Besides saving money, you know your cooked beans are fresh, unsalted, preservative free, and easier on the environment – no metal can. If you cook them in big batches and freeze the extras, home cooked beans are almost as convenient as canned.

Beans do take time to prepare, what with soaking & cooking. However, this is almost all inactive time – you can do it in your sleep! I put beans on to soak at night and cook them in the morning. Or put beans to soak in the morning and cook them after work. A pressure cooker cuts down the cooking time quite a bit and saves energy. Slow cookers are handy too – soak while you sleep, cook while you do other things.

For 15 minutes active cooking time, you can fill your freezer with beans that are 1/3 the price and twice as tasty. Not to mention better for you and the environment. That is a win, win, win situation!

How about oatmeal for breakfast? Real oatmeal, not instant. You pay six times as much per cup of oatmeal if you buy the instant stuff. If you buy flavored, you also get artificial flavors,coloring, extra salt, etc. You also pay for packaging & marketing – something you and the environment can do without.

Oh yes. A 6 packet box of instant oatmeal costs about $4.50 a box, and you get about 3.5 cups of oatmeal. That’s less than a pound. You are paying $0.75 per serving. I buy bulk organic oatmeal for just under $1.00 a pound, and including the cost of raisins I make three servings for $0.50. That’s right. My family can eat breakfast for less than the cost of a single packet of instant oatmeal. And since we eat oatmeal almost every day, we save up to $638 a year by making it from scratch.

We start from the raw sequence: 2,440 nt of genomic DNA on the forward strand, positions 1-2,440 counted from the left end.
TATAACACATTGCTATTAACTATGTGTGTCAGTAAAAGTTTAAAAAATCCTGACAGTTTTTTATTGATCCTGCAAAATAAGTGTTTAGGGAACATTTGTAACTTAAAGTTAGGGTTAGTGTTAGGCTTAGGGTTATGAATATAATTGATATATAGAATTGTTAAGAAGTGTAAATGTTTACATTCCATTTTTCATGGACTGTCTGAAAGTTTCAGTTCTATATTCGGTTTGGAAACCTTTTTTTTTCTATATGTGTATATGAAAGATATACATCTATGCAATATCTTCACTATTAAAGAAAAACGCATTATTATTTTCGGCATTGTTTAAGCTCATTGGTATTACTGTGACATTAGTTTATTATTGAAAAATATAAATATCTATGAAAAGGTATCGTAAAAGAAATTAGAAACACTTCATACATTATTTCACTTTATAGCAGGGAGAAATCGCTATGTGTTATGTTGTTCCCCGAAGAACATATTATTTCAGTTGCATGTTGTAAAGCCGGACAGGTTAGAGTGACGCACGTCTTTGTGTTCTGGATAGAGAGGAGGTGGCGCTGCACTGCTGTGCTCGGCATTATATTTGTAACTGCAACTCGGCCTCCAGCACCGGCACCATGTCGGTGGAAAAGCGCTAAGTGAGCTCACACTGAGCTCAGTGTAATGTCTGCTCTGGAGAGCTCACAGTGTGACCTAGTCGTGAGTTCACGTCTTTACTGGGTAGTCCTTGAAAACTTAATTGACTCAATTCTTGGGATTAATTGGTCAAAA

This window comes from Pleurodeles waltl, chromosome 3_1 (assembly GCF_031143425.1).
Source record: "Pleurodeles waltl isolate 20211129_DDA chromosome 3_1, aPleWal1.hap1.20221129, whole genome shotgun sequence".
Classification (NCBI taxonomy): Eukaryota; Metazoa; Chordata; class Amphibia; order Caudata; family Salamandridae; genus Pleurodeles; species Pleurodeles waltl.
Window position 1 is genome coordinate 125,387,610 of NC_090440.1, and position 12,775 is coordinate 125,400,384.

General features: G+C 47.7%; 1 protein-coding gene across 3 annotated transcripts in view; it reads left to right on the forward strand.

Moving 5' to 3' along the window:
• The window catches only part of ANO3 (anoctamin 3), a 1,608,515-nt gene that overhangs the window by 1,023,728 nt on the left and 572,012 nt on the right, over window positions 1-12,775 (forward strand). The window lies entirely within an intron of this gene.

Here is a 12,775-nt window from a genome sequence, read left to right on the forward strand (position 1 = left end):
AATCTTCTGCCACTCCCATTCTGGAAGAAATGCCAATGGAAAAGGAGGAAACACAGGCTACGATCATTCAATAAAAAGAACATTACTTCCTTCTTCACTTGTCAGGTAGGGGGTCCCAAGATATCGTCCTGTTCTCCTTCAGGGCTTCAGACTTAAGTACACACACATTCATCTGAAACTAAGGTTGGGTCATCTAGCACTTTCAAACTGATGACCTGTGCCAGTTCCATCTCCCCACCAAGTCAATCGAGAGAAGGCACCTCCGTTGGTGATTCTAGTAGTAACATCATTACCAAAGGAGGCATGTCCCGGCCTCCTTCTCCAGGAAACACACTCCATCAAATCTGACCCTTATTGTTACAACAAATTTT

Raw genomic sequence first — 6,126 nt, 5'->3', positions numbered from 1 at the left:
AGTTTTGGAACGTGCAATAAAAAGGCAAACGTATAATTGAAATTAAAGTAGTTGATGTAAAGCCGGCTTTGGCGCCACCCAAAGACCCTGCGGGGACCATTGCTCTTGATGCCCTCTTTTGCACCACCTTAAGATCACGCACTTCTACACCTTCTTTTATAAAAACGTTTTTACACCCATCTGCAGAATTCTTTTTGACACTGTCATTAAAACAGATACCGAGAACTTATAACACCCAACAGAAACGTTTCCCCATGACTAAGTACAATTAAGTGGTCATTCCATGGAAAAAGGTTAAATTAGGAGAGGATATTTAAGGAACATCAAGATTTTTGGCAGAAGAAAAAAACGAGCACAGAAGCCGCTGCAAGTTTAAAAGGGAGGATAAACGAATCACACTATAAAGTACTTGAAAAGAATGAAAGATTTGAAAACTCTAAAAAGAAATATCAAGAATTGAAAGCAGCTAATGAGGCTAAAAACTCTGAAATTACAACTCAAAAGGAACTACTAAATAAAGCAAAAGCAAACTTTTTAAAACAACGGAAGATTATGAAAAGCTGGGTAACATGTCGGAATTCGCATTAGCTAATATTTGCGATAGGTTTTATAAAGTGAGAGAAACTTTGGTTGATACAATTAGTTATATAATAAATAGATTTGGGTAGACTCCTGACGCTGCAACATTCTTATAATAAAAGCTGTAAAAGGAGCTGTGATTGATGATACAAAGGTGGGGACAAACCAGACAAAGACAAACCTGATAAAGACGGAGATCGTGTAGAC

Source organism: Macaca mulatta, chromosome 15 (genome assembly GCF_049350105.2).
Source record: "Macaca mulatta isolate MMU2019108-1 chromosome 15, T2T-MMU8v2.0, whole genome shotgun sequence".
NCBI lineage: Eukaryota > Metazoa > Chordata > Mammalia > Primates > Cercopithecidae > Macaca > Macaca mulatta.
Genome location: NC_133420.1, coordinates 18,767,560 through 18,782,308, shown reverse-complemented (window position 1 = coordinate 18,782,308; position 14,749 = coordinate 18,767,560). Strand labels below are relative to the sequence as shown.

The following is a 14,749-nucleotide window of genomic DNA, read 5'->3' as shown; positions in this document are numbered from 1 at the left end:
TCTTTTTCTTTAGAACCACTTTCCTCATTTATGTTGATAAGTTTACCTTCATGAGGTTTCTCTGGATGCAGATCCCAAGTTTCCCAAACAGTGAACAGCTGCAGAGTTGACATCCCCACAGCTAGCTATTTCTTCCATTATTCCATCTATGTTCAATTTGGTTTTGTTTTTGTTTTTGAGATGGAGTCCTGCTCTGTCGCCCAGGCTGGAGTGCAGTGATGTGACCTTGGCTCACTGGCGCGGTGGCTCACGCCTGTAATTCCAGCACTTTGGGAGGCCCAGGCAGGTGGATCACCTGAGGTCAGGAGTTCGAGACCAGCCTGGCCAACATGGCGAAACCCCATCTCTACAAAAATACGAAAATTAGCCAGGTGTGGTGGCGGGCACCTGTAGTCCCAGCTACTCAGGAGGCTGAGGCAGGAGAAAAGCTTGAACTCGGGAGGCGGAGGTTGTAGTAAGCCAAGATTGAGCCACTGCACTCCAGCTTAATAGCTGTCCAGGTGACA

Think you don’t have time to cook oatmeal? Here’s what I do. Boil water, add oatmeal, raisins, cinnamon and whatever. Set a timer for ten minutes. Then go jump in the shower. Since the average shower is seven minutes, by the time you get out, breakfast is ready.

Beans and oatmeal are just two examples of foods that cost so much less to cook from scatch. Look around your own kitchen and I know you’ll find even more savings.

Next week I’ll tell you more about how to cook convenience food at home. Stay tuned!

Zoe Keeland, Veggie Mom

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2 Responses to “Home Cooking: Healthier, Quicker, Cheaper”

  1. Savvy Veg says:

    Good lord, you can buy pre-packaged frozen cooked rice? Obviously I don’t pay much attention when cruising past the frozen foods section.

    I think the most important part of creating a fast cooking system is learning what we really eat, and how we work in the kitchen. Yes, of course you can make extra grain and freeze it for later use. I think this is a great idea for brown rice, which takes a long time to cook. Judy does this all the time, and finds it very convenient.

    For myself, I have found that I won’t use it and it just sits in my freezer making me feel guilty. Plus, I can make rice and other grains for about two minutes of active cooking time, and it will be done in the time it takes me to put together the rest of a meal.
    – Zoe

  2. Ilene says:

    Thanks for the great tips. Here’s another one. When I cook rice or quinoa I make extra. Then measure it out into quart size bags and freeze it. A lot cheaper than buying the prepackaged frozen rice and it’s super easy to take to work for lunch.